<META NAME="DC.Language" scheme="RFC1766" CONTENT="en; fr">
<META NAME="DC.Date" CONTENT="1999-03-29">
<META NAME="DC.Date.Modified" CONTENT="2000-01-19">
<META NAME="DC.Description" CONTENT="The European Association for Health Information
and Libraries is an active professional association uniting and motivating librarians and information
officers working in medical and health science libraries in Europe. EAHIL encourages professional
development, improves cooperation and enables exchanges of experience amongst its members. The
association counts about 500 members from 25 European countries.">
<META NAME="DC.Type" scheme="DCMIType" CONTENT="text">
Refinement and encoding :
Elements Refinement Encoding scheme Syntax Subject MeSH <META NAME="DC.Subject" scheme="MESH" CONTENT="Europe; librairies, medical"> Date Created <META NAME="DC.Date.Created" CONTENT="1999-03-29"> Date Modified <META NAME="DC.Date.Modified" CONTENT="2000-01-19">
5. Discussion lists
There are numerous lists within the DC community, more or less "talkative" depending on the ongoing work, votes or debates as well as workshops announced. They are all to be found at http://www.jiscmail.ac.uk/mailinglists/a-z/d.htm.
The DC site proposes a number of tools allowing the automatic or manual generation of DC metadata: : http://dublincore.org/tools/ [mirror sites http://uk.dublincore.org/tools/ and http://au.dublincore.org/tools/]
Certain tools look very attractive, but they do not take into account the changes introduced in the recent months, not to mention years, as in the case of Nordic DC metadata creator. On the other hand, there are tools that prove to be very useful:
the DC-assist http://www.ukoln.ac.uk/metadata/dcassist/ by Andy Powel takes on board all the recent changes and provides an important number of examples. It also provides for each element the context information regarding the qualifiers that may be associated with that particular element. The classification sources to be used are also specified. The examples are given in HTML.
the DC-dot Dublin Core Metadata Editor http://www.ukoln.ac.uk/metadata/dcdot/ allows the automatic generation of a DC description starting from the URL. The result may be displayed in HTML or RDF/XML (Resource Description Framework, a standard allowing to display metadata such as DC with an XML syntax). The results are sometimes incomplete and do not take into consideration the classifications used, such as MeSH for example, but it is a very valuable tool that complements the DC assistant. It also allows to maintain one's own DC metadata up-to-date.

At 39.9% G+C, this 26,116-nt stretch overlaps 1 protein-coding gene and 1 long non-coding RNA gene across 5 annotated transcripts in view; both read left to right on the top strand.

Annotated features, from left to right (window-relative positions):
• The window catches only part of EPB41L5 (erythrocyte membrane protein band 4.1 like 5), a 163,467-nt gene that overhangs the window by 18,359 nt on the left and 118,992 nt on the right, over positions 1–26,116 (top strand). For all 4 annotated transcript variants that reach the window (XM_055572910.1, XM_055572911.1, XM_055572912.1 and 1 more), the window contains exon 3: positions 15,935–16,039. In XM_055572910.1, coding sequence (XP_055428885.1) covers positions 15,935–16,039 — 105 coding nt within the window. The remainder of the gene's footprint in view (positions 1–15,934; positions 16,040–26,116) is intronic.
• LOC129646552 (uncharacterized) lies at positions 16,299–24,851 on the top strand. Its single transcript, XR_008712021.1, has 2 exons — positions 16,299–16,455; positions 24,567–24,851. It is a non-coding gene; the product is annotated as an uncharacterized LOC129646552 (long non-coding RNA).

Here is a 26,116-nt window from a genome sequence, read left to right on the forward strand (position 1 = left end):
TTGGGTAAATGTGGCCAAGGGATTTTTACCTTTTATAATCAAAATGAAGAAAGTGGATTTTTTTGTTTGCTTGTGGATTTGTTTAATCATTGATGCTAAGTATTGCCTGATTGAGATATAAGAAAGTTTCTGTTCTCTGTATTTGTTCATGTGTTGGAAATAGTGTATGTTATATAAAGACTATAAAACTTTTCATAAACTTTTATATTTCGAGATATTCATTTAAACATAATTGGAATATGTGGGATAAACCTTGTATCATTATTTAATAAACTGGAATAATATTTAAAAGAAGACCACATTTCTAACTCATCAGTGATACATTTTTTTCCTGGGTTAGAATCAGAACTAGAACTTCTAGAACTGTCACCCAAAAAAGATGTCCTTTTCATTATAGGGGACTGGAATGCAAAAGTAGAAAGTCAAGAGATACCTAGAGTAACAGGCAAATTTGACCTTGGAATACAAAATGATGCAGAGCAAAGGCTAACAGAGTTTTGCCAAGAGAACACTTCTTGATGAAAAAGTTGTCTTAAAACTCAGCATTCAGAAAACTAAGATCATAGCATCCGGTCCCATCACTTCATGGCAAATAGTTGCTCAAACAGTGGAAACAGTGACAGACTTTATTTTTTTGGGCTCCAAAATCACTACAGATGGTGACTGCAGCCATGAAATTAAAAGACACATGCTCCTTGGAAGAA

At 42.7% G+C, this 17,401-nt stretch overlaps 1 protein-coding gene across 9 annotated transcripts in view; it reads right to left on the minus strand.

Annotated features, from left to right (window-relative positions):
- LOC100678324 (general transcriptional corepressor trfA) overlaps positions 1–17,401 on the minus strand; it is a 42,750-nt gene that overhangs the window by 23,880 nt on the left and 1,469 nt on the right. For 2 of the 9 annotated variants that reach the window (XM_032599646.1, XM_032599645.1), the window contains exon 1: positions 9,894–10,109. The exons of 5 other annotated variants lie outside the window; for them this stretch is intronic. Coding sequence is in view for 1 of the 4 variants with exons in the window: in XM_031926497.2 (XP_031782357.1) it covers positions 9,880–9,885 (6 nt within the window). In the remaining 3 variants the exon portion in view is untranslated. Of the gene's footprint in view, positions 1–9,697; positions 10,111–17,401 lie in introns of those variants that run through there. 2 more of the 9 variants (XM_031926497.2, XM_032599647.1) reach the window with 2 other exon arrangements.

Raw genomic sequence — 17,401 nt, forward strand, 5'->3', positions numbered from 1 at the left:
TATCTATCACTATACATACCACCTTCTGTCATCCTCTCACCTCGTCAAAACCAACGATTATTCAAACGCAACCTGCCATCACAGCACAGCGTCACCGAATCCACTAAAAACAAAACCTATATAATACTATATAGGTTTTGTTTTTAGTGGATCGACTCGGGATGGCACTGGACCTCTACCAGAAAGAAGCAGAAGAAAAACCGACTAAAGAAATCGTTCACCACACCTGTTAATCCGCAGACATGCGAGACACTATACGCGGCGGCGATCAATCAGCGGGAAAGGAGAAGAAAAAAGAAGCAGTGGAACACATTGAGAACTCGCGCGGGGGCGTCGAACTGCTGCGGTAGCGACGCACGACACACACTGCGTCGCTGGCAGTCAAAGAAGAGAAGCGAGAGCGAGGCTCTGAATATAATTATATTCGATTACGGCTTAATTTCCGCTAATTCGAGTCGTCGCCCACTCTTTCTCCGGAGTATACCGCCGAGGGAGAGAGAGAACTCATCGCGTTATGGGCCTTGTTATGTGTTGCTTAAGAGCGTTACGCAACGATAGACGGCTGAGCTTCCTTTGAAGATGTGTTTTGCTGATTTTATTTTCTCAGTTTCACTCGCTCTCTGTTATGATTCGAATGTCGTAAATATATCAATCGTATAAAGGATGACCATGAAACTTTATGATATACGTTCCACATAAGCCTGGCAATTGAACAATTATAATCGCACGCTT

The Dublin Core metadata allow the consistent and similar structuring of information within different databases (3). This facilitates the use of these databases and also makes possible the development of metacataloguing projects like Renardus [http://www.renardus.org]. It also confers structure to records, which makes possible to get these records from sites like DOAJ Directory of Open Access Journals : http://www.doaj.org.
Some day the EAHIL site will be compelled to create a database in order to provide access to the articles in the Newsletter by author, subject, date etc. The DC metadata will be highly indicated then.
The DC confers coherence and standardised structure to the information contained within an institutional site. Librarians have, in this context, the role of trainers and supervisors of the various authors / editors of online pages and data (4, 7).
The use of the Dublin Core is also "politically correct" as the DC is already present in a number of institutional projects and has been approved by bodies like W3C (World Wide Web Consortium) and NISO (North American Information Standardization Organization).
And finally, the use of metadata is a sign of the concern for the provision of structured information, which may be partially assimilated to a quality assessment criterion of Internet information. It is the case of the MedCERTAIN project which specifies the use of metadata for the certification of health web sites (5), metadata that may be, like all others, perfectly associated with the DC. At the last DC congress in Japan, October 2001, the possibility of using DC metadata in relation to Evidenced Based Medicine was also discussed (6).
The search engines like Google or Altavista do not actually recognize DC metadata, but this does not in the least prevent the DC project to go forward, and the more data the web will include, the more stringent the necessity for academic projects of cataloguing extremely well targeted resources such as guidelines for example. For finding good practice guidelines in oncology, the National Guideline Clearinghouse is by far superior to Google. But the National Guideline Clearinghouse site itself would need to comply with the DC standards in order to make it more readily easily used (a search by author or title for example is not available).